GSA Annual Meeting in Denver, Colorado, USA - 2016

Paper No. 249-4
Presentation Time: 9:00 AM-6:30 PM


ANDREWS, Jaron R., Denver, CO 80227,

I determined the ability of two iron-zeolite materials to remove arsenic from groundwater. The first material is composed of iron, surfactant-modified zeolite, and hard silicate foam, and is known as Surfactant-Modified Zeolite/ Zero-Valent Iron (SMZ/ZVI). The second material is a new formulation that consists of iron-modified zeolite (IMZ). Eight different prototypes of IMZ were created for arsenic removal and eventually one was used for further testing. The iron content, surface area, and arsenic adsorption capacity were analyzed for each fully prepared material.

Lab-based batch experiments were performed on each material to estimate the adsorption capacity. All batch tests were performed using synthetic water based on the chemistry of Socorro Springs water from Socorro, NM. The arsenic adsorption capacity varied greatly between the different types of IMZ and was heavily dependent on the procedures used for iron application. A single IMZ batch material and the SMZ/ZVI was further tested by looking at the effects of pH on adsorption and by performing column breakthrough experiments with media regeneration at the end of each breakthrough cycle.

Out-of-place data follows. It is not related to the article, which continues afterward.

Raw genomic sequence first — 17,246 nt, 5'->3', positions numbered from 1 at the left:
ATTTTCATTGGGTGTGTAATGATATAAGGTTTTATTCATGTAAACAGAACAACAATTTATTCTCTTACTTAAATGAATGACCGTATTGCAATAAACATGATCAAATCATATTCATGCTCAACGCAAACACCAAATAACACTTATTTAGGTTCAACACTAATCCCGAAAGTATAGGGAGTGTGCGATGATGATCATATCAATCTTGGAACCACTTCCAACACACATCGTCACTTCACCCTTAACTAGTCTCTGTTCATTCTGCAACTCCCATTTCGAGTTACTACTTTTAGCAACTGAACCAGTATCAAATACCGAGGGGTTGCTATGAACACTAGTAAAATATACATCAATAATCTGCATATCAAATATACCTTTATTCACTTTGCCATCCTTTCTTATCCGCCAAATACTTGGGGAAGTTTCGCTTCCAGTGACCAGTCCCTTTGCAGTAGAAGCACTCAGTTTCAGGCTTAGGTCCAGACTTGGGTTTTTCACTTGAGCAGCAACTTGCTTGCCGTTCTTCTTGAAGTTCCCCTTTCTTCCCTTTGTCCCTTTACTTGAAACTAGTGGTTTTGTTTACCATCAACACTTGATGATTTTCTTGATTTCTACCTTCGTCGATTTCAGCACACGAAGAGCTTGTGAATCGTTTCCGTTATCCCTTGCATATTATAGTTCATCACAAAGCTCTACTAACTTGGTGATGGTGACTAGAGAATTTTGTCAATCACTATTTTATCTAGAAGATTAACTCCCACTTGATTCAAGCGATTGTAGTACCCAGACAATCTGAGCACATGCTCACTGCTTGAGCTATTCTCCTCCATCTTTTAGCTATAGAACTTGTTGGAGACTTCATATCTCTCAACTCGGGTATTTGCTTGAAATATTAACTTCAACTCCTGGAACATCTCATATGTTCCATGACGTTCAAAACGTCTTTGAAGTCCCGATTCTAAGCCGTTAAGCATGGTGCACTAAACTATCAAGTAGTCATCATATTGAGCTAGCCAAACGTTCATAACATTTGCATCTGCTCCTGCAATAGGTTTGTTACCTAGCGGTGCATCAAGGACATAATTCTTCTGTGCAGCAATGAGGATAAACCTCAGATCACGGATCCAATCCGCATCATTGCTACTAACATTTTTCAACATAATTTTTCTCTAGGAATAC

The chosen IMZ material contained 28,400 mg of iron per kg. Compared with the raw zeolite that had a surface are of 13.8 m²/g, the surface area of the IMZ increased about 150% to 21.4 m²/g. Using the Langmuir isotherm, the IMZ had a maximum arsenic adsorption capacity of 654 mg/ kg and a Langmuir coefficient of 4.65 L/mg.

The IMZ material was found to have maximum arsenic adsorption between pH 2.0 and 7.0. Using Socorro Springs water (containing 41-45 μg/L arsenate, pH = 8.1, and TDS = 356 μS/cm) as the influent, the column effluent arsenic concentration remained below 10 μg/L for 800 pore volumes. The IMZ-8 column was successfully regenerated 3 times with no loss of adsorption capacity using 1 L of 0.25 M NaOH and 6 L of reverse osmosis water. The IMZ material may be a viable alternative for municipal water treatment due to the low cost of zeolite, the high arsenic adsorption capacity, and the easily regenerated media. The estimated cost of treating the local water with IMZ-8 was about $0.50 per 1,000 L.